RETINAL FUNCTION Deficiency of PUFA : Based on a clinical trial, Significant abnormalities In the development of visual functions were observed in formula-fed(low PUFA) premature infants comparatively to breast-fed premature infants. The electro-retinogram thresholds of rod cells was increased after 6 wk of feeding (i.e.36 wk post conception) and were normalized 20 wk later (57 wk post conception) indicating a delay in photo-receptor maturation 1,2 More over, lower visual acuities measured by visual-evoked potential(VEP) and by the preferential-looking methods were detected 3 Similar abnormalities in visual acuities measured at 57 wk post-conception were also reported in full-term infants fed during 4 months of formula low in n-3 PUFA 3. Results/ conclusion : In preterm infants, feeding with DHA-enriched formulas resulted (in most cases) In better early visual development outcomes than feeding with standard formulas containing only a-LNA 4 Docosahexaenoic acid (DHA) and the developing central nervous system (CNS) – Implications for dietary recommendations, Philippe Guesnett and Jean-Marc Alessandri  R.D.Uauy, D.G.Birch, E.E.Birch, J.E.Tyson, D.R.Hoffman, Effect of dietary omega-3 fatty acids on retinal function of very-low-birth-weight neonates. Pediatr. Res.28(1990)  D.G.Birch, E.E.Birch, D.R.Hoffman, R.D.Uauy, Retinal development in very- low-birth-weight infants fed diets differing in omega-3fattya cids.Invest. Ophthalmol. Vis.Sci.33(1992)  E.E.Birch, D.G.Birch, D.R.Hoffman, R.Uauy, Dietary essential fatty acid supply and visual acuity development.Invest.Ophthalmol.Vis.Sci.33(1992)  J.P.SanGiovanni, S.Parra-Cabrera, G.A.Colditz, C.S.Berkey, J.T.Dwyer, Meta- analysis of dietary essential fatty acids and long-chain polyunsaturated fatty acids as they relate to visual resolution acuity in healthy preterm infants. Pediatrics 105(2000)
RESPIRATORY HEALTH The objectives of this double-blind, randomized study among US toddlers below age of 3 were to: (A)Determine usual DHA intakes, (B)Measure the effect of consuming formulas with DHA on red blood cell(rbc)and plasma DHA and (C)Record adverse events in US children between 18 and 36months of age. Children aged 18–36months were provided 237-ml formula with 0, 43, or 130mg DHA per day for 60days. Blood was obtained at 0and 60days and24-hour dietary recalls at 0, 30 and 60days. Usual median daily DHA intake was13.3mg. RBC DHA increased in a dose-dependent manner with increasing DHA intake(p=0.05). Toddlers consuming the formula with 130mg DHA per day have fewer adverse events (p=0.007) and a lower incidence of respiratory illness(p=0.024), compared to the formula without DHA. Modest increases in DHA intake in toddlers might improve development, including respiratory health. Laura M. Minns et al, Toddler formula supplemented with docosahexaenoic acid (DHA) improves DHA status and respiratory health in a randomized, double-blind, controlled trial of US children less than 3 years of age, Prostaglandins, Leukotrienes and Essential Fatty Acids 82 (2010) 287–293.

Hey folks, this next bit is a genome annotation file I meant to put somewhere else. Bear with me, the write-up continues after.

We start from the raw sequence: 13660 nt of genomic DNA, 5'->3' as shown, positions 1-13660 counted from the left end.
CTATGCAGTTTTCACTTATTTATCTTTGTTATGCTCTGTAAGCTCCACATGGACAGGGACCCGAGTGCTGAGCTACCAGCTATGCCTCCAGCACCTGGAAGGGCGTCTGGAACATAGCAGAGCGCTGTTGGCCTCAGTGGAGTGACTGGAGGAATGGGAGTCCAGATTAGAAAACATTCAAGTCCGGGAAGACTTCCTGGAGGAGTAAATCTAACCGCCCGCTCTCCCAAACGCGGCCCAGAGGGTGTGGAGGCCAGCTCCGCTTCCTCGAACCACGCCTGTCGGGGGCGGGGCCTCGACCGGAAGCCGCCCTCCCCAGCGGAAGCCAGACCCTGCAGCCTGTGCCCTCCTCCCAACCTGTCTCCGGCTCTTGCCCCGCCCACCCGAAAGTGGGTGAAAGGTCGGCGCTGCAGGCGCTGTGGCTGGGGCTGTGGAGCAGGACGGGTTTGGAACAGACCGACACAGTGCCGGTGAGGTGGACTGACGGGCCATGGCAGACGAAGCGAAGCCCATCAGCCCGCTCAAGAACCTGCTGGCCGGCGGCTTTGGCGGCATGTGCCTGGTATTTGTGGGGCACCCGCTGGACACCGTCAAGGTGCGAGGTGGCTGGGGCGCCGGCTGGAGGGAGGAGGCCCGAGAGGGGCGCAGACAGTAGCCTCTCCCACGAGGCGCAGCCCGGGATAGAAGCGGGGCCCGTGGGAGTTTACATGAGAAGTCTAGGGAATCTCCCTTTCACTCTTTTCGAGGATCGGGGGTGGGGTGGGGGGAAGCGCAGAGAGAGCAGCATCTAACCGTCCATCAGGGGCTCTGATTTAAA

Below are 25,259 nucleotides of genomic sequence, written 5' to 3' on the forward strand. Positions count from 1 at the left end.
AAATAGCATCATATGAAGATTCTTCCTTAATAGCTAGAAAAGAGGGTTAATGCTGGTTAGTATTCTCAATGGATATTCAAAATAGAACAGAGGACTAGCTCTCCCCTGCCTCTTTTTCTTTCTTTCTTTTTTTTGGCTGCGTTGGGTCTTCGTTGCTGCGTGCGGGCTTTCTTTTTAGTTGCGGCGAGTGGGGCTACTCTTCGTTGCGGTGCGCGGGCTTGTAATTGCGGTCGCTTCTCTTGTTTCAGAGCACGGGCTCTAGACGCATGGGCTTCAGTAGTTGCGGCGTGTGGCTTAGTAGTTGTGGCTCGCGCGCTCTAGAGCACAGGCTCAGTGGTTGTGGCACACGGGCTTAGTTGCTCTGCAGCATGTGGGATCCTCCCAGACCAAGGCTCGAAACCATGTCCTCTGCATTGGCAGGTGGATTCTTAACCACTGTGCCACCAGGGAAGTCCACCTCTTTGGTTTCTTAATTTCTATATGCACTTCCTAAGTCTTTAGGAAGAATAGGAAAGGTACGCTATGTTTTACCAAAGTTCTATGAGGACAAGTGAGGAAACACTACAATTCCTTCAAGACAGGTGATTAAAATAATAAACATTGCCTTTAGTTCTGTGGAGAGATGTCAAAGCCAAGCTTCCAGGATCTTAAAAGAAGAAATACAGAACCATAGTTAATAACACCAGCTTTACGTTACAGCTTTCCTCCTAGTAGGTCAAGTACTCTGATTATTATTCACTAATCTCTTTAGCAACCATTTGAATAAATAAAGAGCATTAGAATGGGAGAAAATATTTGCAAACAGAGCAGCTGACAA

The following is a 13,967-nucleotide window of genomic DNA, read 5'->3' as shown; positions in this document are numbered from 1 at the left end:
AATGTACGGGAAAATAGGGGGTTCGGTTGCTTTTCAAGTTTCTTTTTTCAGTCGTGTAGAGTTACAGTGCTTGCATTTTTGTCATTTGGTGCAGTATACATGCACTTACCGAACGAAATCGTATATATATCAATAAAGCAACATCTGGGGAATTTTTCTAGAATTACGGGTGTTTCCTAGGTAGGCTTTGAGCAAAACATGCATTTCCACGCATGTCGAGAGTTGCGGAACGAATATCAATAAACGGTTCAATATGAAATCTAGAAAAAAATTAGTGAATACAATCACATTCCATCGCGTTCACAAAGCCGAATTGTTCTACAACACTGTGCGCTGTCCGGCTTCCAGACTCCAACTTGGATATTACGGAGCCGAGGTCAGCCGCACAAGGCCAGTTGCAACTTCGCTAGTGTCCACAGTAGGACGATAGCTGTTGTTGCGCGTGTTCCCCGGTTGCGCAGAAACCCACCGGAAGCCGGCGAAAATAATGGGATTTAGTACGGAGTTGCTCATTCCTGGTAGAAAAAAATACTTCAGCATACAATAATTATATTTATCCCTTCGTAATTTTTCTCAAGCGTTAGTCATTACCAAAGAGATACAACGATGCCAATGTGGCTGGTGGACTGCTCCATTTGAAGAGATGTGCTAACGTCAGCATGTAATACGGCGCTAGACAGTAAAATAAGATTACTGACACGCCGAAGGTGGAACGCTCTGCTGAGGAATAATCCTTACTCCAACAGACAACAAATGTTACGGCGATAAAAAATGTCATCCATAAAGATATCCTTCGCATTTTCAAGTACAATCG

NEURODEVELOPMENT Some clinical studies have also evidenced lower performance on mental development(Bayley MDI score) at 12months of age in preterm infants fed standard formulas compared to infants fed DHA- supplemented formulas. Docosahexaenoic acid (DHA) and the developing central nervous system (CNS) – Implications for dietary recommendations, Philippe Guesnett and Jean-Marc Alessandri: S.E.Carlson, S.H.Werkman, J.M.Peeples, W.M.Wilson, Long-chain fatty acids and early visual and cognitive development of preterm infants. Eur.J.Clin. Nutr. 48(1994)S27-S30.
Some studies suggest that babies of women with higher DHA consumption during pregnancy may have better mental, visual, social and motor development than babies of women with lower DHA consumption (2). A Norwegian study 4-year-old children of women who received DHA supplements during pregnancy and lactation scored higher on tests of intelligence than babies of un- supplemented women (6).
A study in Great Britain women who didn’t eat any fish during pregnancy were 48 percent more likely than women who ate at least 12 ounces of fish a week to have a child with low verbal IQ scores (7). However, it is unclear whether the benefits of eating more than 12 ounces of fish a week (which exceeds the current U.S. recommendations) outweighs the potential risks of higher levels of mercury exposure. One recent study also found that children of women who took fish oil supplements during pregnancy were less likely to have developed asthma by age 16, possibly due to the effect of omega-3s on the immune system (8). 12 ounces = grams
Studies show that premature infants ( addition of omega-3s in formula -> improvements in visual function and mental development (9, 10). The American Dietetic Association recommends full-term and premature infants who are not breastfed be fed a formula containing DHA and other omega-3s for at least the first year of life (10).
Pregnant and breastfeeding women :200 mg DHA OD (2). 2 servings of fish, including fatty fish, per week (2). Fish are good sources of DHA because of what they eat in the wild. Farm-raised fish may not contain DHA unless they are fed foods rich in DHA.